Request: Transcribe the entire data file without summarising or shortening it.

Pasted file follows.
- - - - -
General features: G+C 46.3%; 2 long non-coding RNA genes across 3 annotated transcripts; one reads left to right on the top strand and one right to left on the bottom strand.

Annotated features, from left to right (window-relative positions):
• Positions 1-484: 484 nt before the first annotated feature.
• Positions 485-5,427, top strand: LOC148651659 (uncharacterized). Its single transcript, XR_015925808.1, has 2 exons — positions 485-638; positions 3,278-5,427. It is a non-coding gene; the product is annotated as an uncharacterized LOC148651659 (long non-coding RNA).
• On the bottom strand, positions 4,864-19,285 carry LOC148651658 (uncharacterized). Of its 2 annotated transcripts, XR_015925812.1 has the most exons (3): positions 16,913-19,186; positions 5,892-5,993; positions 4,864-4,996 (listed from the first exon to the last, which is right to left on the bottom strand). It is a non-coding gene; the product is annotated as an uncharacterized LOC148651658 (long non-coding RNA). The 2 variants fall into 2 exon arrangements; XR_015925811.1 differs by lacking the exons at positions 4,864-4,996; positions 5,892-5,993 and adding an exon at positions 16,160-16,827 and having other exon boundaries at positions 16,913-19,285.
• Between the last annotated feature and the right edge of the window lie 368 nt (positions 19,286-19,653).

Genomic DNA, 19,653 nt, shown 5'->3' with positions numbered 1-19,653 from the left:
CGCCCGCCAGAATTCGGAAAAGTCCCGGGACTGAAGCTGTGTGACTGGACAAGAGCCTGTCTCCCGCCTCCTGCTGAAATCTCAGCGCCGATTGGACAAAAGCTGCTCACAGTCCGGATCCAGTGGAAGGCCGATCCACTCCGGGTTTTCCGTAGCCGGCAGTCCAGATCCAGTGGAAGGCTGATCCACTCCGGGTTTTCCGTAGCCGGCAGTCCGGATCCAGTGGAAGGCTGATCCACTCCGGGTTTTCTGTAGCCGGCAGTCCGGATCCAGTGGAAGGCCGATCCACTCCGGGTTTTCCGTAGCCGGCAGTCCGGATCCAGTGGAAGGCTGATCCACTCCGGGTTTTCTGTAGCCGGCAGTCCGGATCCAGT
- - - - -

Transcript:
General features: G+C 46.3%; 2 long non-coding RNA genes across 3 annotated transcripts; one reads left to right on the top strand and one right to left on the bottom strand.

Annotated features, from left to right (window-relative positions):
• Positions 1-484: 484 nt before the first annotated feature.
• Positions 485-5,427, top strand: LOC148651659 (uncharacterized). Its single transcript, XR_015925808.1, has 2 exons — positions 485-638; positions 3,278-5,427. It is a non-coding gene; the product is annotated as an uncharacterized LOC148651659 (long non-coding RNA).
• On the bottom strand, positions 4,864-19,285 carry LOC148651658 (uncharacterized). Of its 2 annotated transcripts, XR_015925812.1 has the most exons (3): positions 16,913-19,186; positions 5,892-5,993; positions 4,864-4,996 (listed from the first exon to the last, which is right to left on the bottom strand). It is a non-coding gene; the product is annotated as an uncharacterized LOC148651658 (long non-coding RNA). The 2 variants fall into 2 exon arrangements; XR_015925811.1 differs by lacking the exons at positions 4,864-4,996; positions 5,892-5,993 and adding an exon at positions 16,160-16,827 and having other exon boundaries at positions 16,913-19,285.
• Between the last annotated feature and the right edge of the window lie 368 nt (positions 19,286-19,653).

Genomic DNA, 19,653 nt, shown 5'->3' with positions numbered 1-19,653 from the left:
CGCCCGCCAGAATTCGGAAAAGTCCCGGGACTGAAGCTGTGTGACTGGACAAGAGCCTGTCTCCCGCCTCCTGCTGAAATCTCAGCGCCGATTGGACAAAAGCTGCTCACAGTCCGGATCCAGTGGAAGGCCGATCCACTCCGGGTTTTCCGTAGCCGGCAGTCCAGATCCAGTGGAAGGCTGATCCACTCCGGGTTTTCCGTAGCCGGCAGTCCGGATCCAGTGGAAGGCTGATCCACTCCGGGTTTTCTGTAGCCGGCAGTCCGGATCCAGTGGAAGGCCGATCCACTCCGGGTTTTCCGTAGCCGGCAGTCCGGATCCAGTGGAAGGCTGATCCACTCCGGGTTTTCTGTAGCCGGCAGTCCGGATCCAGT